Great job Mike Flanagan.I don't know what's going on with movies lately, I have high expectations and films suck, or in this case, my expectations were fairly low, and I was blown away.What a truly worthy follow up to The Shining this was. Almost forty years on, it captures the tone, spirit and vibe of that great film.You'd think at over two and a half hours it would be overlong, it isn't,that running time allows the complex story to be told, and for the characters to be fully developed.Young Kyleigh Curran is remarkably good, and in great company with Ewan McGregor and Rebecca Ferguson, very well acted.A great start, with that amazing music, and those glorious panoramic shots. It takes time before you arrive at that destination, the one we all waited for. The recreation is remarkable.All those involved, take a bow, this was outstanding, 9/10.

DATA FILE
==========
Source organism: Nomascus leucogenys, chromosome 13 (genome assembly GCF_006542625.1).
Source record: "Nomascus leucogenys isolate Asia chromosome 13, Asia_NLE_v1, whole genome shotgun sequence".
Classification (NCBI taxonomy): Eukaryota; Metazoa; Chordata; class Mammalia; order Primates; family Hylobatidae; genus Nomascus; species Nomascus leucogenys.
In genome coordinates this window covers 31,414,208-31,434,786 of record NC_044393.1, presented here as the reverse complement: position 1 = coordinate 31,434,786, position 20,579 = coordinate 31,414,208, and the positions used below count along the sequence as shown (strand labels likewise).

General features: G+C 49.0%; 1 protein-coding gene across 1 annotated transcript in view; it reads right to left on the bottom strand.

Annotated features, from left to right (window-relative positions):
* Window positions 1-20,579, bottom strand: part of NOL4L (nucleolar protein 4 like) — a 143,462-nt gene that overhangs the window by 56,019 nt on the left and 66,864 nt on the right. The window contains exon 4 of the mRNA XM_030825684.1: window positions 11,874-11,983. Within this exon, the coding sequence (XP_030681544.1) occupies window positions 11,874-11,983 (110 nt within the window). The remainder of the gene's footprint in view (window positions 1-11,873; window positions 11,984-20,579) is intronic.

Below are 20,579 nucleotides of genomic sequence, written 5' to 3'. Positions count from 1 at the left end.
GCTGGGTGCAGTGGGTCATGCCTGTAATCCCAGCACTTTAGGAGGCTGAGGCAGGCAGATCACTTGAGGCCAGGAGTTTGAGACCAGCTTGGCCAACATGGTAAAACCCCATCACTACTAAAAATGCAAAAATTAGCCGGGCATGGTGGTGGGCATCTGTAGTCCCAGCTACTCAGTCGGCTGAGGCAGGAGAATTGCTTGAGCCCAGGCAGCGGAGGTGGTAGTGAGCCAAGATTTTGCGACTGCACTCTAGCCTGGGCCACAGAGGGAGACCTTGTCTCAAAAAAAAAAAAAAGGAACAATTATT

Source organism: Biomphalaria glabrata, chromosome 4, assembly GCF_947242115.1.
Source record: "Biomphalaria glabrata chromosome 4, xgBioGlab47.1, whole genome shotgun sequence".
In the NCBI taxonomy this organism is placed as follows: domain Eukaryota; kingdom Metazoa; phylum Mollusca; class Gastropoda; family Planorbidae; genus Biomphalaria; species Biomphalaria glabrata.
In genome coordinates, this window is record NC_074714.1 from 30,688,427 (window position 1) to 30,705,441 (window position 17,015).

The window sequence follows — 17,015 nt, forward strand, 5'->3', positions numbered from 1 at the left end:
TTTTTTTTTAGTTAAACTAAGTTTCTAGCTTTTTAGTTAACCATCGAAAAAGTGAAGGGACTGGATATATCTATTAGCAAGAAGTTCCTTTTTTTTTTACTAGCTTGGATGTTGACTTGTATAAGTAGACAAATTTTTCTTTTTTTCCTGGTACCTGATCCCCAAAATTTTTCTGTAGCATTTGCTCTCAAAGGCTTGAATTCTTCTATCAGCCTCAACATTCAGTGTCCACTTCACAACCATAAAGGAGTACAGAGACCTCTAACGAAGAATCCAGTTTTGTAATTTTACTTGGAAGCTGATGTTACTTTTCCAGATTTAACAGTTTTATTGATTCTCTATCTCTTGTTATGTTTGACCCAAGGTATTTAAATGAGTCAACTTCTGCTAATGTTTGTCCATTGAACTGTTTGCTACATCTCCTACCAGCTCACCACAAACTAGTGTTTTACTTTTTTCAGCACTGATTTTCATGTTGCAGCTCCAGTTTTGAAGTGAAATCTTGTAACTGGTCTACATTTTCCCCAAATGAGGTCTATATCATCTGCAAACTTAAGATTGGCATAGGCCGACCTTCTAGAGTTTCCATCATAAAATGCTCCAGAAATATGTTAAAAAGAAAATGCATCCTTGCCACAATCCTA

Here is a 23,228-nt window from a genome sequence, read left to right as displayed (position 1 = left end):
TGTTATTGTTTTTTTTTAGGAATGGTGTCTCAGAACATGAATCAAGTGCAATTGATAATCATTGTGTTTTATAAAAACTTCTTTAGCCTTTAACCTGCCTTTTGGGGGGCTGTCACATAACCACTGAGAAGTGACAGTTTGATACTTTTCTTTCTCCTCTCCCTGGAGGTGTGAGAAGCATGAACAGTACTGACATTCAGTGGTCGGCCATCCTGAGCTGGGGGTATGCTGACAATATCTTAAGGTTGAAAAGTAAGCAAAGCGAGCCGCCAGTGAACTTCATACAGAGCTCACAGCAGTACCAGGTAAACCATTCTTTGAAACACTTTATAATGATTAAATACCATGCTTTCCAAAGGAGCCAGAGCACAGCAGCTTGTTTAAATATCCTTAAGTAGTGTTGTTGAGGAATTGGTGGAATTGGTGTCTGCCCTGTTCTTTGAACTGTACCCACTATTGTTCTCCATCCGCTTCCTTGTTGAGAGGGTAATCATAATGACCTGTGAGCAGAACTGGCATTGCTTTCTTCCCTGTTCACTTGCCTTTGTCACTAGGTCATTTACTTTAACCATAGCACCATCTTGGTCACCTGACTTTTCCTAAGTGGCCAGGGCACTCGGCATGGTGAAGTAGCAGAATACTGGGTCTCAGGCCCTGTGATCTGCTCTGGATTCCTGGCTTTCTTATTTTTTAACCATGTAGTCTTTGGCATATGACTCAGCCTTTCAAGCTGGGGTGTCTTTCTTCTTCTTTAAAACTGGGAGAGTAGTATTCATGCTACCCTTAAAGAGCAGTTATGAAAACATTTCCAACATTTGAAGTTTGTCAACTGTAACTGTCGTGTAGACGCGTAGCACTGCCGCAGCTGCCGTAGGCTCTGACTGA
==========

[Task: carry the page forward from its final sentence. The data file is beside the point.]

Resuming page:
As a massive fan of THE SHINING (1980), the recent sequel DOCTOR SLEEP (2019) has been on my radar for a while, and I've finally had a chance to catch up with the director's cut version now showing on Amazon Prime. I should add that there are going to be spoilers ahead. I was bitterfly disappointed with this one, in much the same way that the recent IT: CHAPTER TWO let me down; it's a film that seems to be basic and bland throughout, and most important it doesn't have any frightening moments at all, unlike the Kubrick movie. The biggest problem with it is the running time, and I wonder if I'd have enjoyed the theatrical cut more. At three hours this just goes on and on, and I kept thinking "wouldn't this have been a better place to start?" and later, "no, this would have been". This went on to around the hour and a half mark! I think the scene with the baseball kid would have been the perfect opening - it's an powerful and disturbing moment, the best of the film - and everything before feels extraneous.The rest is a mixed bag of good and bad. The acting is generally good, particularly on the part of Kyliegh Curran, very good at appearing older than her years. McGregor underplays it but that's fine, he's reactive character here. The one exception in the acting stakes is Rebecca Ferguson as the villain of the piece, I couldn't stand her. Not because I found her scary, just the opposite: she's overexposed and irritating, more hipster chick than menace. She talks a lot but seems to totally miss the mark when it comes to being imposing. The bad guys are in general a let down, feeling like a simple copy of the vamps in NEAR DARK, except with that "psychic vampire" twist which was handled better (and in a scarier way) in an old episode of BUCK ROGERS I once saw. Plenty of CGI here, of course, ranging from the decent (the 'flying' scenes were pretty cool, as was the Overlook Hotel recreation) to cheesy BUFFY-style vampire deaths. And then there's the extended climax, just a crowd-pleasing way of adding in as many SHINING references as possible, but in a modern-feeling, slick and superficial way. I should be glad that this is better than the director's other King film, the awful GERALD'S GAME, but even so it's not one I'll be revisiting for the reasons stated. 041b061a72